Crowdsourcing and the wealth of networks are terms that are in vogue. What the government generally, and the secret world particularly, refuse to knowledge is that information is a team sport and nature bats last. The government is only as good as its ability to do outreach, and if it relies on lies, nature—reality—will always reveal the truth at some future date.
Interesting point. However, when the most used source of information is filtering information, open source access becomes more important. With a single point of access, the reality becomes what’s findable. Will information access expand. Mr. Steele points out:
For the secret world, only a million-dollar custom-made shim will do, and they won’t notice if the beltway bandit sells them a piece of a beer can claiming it is the custom shim. I cannot overstate the ignorance and inattentiveness of today’s contracting officers and contracting officer technical representatives in the secret world.
In my view, his perspective applies to both commercial indexes and to government information methods. Fascinating. I keep wondering if Google is now the information government.
Stephen E Arnold, July 3, 2014
June 26, 2014
The EasyAsk for Magento solution has allowed Sonic Sense to deliver a much richer user experience with visual Search-as-you-Type, natural language search with highly accurate results and dynamic relevant navigation.
EasyAsk is a better choice than Solr, according to the write up:
“Sonic Sense is another shining example of the dramatic improvements in customer experience that EasyAsk delivers for Magento or any e-commerce site, said Craig Bassin, EasyAsk CEO. “EasyAsk’s solution is head and shoulders above the SOLR option and other third party search solutions for Magento Enterprise which is proven by the results at Sonic Sense and dozens of Magento customers flocking to EasyAsk.”
I navigated to www.sonicsearch.com and ran some queries. I will boil down my experience to one representative query, and invite you to run your own queries to make sure I did not miss a key point.
My test query was “audio mixer recorder.” I received three results pages. The results on the first page did include audio mixer with recording functions. However, the results on pages 2 and 3 were not relevant. This type of query relaxation allows a company to display more results, giving the impression of a hefty line up of products.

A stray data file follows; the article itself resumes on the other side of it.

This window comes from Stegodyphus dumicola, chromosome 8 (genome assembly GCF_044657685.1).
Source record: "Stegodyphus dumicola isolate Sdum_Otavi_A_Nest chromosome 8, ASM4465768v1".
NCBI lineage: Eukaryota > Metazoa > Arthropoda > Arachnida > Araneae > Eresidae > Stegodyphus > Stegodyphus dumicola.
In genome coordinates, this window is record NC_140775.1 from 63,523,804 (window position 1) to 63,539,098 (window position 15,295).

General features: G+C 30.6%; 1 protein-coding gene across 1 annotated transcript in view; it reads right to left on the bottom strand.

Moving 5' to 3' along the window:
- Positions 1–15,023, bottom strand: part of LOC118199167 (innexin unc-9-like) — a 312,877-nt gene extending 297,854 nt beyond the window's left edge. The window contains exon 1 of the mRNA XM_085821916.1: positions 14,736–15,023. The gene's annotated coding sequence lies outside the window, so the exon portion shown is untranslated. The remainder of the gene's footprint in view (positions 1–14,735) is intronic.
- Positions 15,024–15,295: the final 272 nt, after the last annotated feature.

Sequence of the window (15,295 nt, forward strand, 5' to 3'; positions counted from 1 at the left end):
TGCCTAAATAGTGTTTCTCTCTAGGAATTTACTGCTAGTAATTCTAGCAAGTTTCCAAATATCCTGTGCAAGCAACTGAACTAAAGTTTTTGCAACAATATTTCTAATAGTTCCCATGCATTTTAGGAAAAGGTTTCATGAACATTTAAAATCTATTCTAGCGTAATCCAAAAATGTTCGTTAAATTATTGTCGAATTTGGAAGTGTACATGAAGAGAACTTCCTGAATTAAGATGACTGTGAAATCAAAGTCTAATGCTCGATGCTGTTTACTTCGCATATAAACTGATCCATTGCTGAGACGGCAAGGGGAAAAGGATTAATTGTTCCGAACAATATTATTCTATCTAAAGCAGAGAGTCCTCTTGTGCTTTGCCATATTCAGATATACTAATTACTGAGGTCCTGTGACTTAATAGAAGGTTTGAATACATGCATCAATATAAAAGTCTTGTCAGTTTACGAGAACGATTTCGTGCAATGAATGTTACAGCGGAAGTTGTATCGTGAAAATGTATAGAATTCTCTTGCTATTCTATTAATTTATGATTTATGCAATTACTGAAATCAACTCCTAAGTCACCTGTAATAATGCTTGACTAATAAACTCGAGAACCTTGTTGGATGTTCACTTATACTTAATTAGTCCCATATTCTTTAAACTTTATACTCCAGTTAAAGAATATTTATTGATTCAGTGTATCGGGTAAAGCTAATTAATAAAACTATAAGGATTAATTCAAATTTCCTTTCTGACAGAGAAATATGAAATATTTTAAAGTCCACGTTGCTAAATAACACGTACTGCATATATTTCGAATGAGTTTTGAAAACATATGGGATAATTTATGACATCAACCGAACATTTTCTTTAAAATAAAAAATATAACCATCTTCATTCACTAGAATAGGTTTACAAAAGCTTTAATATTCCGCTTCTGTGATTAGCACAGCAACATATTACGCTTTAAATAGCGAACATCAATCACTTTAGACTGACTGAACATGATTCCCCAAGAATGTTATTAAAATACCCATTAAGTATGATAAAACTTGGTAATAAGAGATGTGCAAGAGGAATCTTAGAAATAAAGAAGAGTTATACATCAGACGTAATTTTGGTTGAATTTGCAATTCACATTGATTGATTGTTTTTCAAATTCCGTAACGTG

However, the faceted navigation function did not work. On page three, when I clicked on the option for the two products between $1 and $100, the system did not return a results page.
Response time struck me as sluggish. I did not expect Amazon-type displays, but I found myself wondering about the suitability of the SonicSense infrastructure to the demands of the search system.
For more information about EasyAsk, a natural language search system once owned by Progress Software, navigate to www.easyask.com.
Stephen E Arnold, June 26, 2014
June 9, 2014
The estimable IDC published “An AI Milestone: Chatbot Passes Turing Test by Posing as 13-Year-Old Boy.” I assume that the writer was compensated and the IDC issued a contract for the write up. Isn’t that the way IDC operates most of the time?
Well, maybe. More interesting to me than the tap dancing of the big outfits their way to revenue is a story that points out computers can fool humans. Humans fool humans, so it makes sense that humans will want computers to fool humans too.
According to the “real journalist” story:
At an event on Saturday at the Royal Society in London, a conversation program running on a computer called Eugene Goostman was able to convince more than a third of the judges that it was human. It marks the first time that any machine has passed the Turing Test proposed in 1950 by Alan Turing, regarded as the father of artificial intelligence (AI), according to the university, which organized the event.
Good for Eugene.
My view is that search engines already fool humans, effectively and frequently. A user assumes that the results from a free Web search will be timely, accurate, and objective. Like IDC’s approach to its authors’ content, the assumptions are sometimes not in line with reality.
Run queries on Bing, Google, and Yandex. What do you get? On the test queries I present in my lectures about getting through the advertising and self serving content takes a lot of work.
I assume that Eugene’s impact will make it more difficult to get information that answers a user’s question with what might be called “real” information.
Artificial intelligence is artificial. Fooling one third of the judges is not as impressive as fooling most people who look for information in a major Web search system and get filtered, skewed, distorted, and pay to play results.
Progress is not an illusion. Like much in today’s go go world, magic happens. Few are the wiser. When you read a document with an “expert’s name” on it, you may be reading the words of another person who is trampled upon. Exciting. Eugene, good work fooling humans.